Methods for Assessing the Molecular Mechanisms Controlling Gene Regulation

  • Richard A. Rippe
  • Branko Stefanovic
Part of the Methods in Molecular Medicine book series (MIMM, volume 117)


Regulation of gene expression is a complex process that can be controlled at several steps, including transcription, pre-mRNA splicing and export, mRNA stability, translation, protein modification, and protein half-life. Because transcriptional regulation often involves DNA-protein interactions, several techniques are used, including nuclear run-off assays, DNase I footprinting analysis, and mobility shift assays. Together these assays can determine transcriptional rates, as well as locate, identify, and characterize DNA-protein interactions. Functional analyses to assess the role of specific regulatory regions in gene regulation often requires the introduction of reporter genes under the control of regulatory elements being investigated into mammalian cells. This is often accomplished using transient transfections or, more recently, adenovirally mediated gene delivery. Adenovirus-mediated gene delivery is useful for cells that are difficult to transfect with conventional methods, such as hepatic stellate cells, and when close to 100% of transfection efficiency is needed. Posttranscriptional regulation is often involved in regulating gene expression and may involve mRNA stabilization or translational regulation. Together, these techniques can provide information about which step a particular gene is predominantly regulated. This chapter will detail common methodology used to assess molecular mechanisms involved in controlling gene regulation.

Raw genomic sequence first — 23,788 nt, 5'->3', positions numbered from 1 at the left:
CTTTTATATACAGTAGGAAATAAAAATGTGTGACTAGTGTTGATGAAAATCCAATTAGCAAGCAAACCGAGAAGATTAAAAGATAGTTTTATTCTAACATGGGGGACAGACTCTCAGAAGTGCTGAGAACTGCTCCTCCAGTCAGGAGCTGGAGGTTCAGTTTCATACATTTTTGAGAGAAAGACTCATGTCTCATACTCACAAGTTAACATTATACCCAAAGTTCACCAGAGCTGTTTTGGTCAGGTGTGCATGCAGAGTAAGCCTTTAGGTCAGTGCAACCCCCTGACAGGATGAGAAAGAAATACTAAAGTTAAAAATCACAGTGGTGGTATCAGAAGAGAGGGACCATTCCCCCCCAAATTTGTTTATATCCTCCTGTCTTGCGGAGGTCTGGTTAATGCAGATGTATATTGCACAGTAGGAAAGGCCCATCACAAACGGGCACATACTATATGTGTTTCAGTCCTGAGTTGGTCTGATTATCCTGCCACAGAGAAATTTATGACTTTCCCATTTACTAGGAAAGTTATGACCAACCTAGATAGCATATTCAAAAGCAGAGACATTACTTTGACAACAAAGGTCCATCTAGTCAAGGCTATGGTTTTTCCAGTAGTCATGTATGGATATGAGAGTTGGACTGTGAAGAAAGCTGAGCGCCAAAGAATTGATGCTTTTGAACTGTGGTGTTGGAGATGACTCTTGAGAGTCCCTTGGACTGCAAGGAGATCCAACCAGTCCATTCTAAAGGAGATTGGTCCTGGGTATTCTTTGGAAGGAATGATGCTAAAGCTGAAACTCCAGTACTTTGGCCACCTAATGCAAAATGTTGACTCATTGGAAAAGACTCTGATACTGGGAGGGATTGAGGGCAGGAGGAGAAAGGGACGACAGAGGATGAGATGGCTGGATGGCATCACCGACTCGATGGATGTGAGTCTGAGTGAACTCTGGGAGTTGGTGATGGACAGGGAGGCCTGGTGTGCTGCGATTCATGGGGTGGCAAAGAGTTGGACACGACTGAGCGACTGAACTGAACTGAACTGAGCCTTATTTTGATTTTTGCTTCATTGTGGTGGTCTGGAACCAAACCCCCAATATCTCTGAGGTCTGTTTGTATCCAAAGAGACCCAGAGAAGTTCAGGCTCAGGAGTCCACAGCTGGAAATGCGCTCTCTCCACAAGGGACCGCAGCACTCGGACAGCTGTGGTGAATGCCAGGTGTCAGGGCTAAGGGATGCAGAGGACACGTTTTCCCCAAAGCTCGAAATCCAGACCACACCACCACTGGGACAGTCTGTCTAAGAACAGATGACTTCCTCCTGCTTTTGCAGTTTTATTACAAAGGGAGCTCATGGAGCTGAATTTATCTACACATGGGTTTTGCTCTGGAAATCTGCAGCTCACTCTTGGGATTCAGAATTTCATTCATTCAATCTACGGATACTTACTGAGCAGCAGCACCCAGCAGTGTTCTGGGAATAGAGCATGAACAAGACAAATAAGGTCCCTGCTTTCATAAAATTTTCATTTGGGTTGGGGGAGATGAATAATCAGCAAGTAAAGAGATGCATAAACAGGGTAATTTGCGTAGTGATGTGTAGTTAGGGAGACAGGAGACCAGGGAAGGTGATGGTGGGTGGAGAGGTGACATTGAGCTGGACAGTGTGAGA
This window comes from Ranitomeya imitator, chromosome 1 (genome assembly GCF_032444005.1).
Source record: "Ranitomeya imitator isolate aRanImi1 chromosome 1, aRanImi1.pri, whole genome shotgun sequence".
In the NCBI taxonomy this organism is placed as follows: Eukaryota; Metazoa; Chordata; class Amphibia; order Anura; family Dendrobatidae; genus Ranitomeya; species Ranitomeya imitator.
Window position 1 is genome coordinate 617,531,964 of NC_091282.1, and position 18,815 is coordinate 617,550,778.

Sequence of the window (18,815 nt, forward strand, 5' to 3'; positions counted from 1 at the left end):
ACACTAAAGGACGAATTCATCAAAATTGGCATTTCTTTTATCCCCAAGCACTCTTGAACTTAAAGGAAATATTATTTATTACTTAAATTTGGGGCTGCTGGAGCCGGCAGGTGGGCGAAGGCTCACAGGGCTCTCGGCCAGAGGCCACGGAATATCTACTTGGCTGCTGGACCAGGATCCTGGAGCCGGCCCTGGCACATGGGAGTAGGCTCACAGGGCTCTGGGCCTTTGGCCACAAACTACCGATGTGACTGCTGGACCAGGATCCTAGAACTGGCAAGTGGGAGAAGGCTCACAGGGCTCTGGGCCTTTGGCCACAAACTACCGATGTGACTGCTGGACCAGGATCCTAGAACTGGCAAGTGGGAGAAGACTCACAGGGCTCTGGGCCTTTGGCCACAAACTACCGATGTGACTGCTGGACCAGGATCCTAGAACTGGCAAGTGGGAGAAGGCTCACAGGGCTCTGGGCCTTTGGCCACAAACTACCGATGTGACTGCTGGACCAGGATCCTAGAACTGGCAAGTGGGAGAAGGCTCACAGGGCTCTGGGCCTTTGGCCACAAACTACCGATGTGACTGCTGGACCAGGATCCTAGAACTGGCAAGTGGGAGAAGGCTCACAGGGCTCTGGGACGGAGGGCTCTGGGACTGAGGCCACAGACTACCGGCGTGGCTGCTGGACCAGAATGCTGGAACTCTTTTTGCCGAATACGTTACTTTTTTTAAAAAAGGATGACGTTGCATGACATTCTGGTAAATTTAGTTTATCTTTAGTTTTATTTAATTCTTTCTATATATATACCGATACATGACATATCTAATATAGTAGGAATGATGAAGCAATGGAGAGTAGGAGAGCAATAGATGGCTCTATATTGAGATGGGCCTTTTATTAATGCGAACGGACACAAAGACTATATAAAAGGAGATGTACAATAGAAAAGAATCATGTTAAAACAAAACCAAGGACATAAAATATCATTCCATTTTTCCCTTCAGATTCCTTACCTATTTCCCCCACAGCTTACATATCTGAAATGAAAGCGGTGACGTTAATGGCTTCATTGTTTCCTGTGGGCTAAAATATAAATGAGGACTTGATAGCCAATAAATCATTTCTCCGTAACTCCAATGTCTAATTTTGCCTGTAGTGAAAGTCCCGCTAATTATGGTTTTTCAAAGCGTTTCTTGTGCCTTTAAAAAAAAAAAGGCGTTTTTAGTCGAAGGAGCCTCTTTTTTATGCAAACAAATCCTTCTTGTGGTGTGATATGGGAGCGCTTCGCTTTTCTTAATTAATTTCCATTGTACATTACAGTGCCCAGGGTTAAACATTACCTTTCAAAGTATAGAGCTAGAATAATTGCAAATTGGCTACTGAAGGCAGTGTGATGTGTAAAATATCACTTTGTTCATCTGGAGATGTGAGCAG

Key Words

Gene expression gene regulation mRNA mRNA stability transcription DNase I footprinting nuclear run-off mobility shift assay adenovirus construction gene delivery transient transfection nuclear extract RNase protection assay hybridization actinomycin D reporter genes 


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Copyright information

© Humana Press Inc. 2005

Authors and Affiliations

  • Richard A. Rippe
    • 1
  • Branko Stefanovic
    • 1
  1. 1.Division of Gastroenterology and HepatologyUniversity of North Carolina Chapel HillChapel Hill

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